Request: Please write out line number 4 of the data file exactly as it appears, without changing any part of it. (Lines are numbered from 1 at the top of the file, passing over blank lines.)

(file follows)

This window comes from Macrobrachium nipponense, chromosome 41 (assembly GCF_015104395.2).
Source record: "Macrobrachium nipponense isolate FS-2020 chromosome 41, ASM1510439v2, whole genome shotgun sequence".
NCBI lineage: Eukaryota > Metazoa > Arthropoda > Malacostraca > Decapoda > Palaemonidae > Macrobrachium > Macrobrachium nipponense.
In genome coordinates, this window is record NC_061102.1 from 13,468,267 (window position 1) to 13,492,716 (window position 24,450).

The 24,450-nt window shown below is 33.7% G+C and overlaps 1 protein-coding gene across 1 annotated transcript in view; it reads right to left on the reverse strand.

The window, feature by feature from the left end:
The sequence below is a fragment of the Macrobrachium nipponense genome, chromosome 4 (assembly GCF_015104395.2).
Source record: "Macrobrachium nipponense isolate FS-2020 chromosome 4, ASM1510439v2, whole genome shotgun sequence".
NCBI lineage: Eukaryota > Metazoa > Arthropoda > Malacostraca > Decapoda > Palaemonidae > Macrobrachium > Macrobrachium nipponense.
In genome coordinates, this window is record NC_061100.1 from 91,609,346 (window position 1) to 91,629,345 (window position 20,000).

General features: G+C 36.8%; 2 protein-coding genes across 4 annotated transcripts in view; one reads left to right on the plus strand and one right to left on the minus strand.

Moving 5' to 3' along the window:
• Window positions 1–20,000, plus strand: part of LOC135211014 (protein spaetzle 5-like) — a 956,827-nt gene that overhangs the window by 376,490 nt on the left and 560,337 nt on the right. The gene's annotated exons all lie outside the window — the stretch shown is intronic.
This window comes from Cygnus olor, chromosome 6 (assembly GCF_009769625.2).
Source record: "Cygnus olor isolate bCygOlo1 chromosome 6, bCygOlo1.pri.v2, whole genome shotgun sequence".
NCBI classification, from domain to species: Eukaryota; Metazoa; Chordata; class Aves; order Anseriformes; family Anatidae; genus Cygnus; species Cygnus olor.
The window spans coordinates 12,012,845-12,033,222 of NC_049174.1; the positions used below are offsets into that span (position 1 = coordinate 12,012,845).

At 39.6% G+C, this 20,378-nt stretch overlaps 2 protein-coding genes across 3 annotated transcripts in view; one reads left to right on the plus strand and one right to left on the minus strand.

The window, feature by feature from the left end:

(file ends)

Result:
In genome coordinates, this window is record NC_061102.1 from 13,468,267 (window position 1) to 13,492,716 (window position 24,450).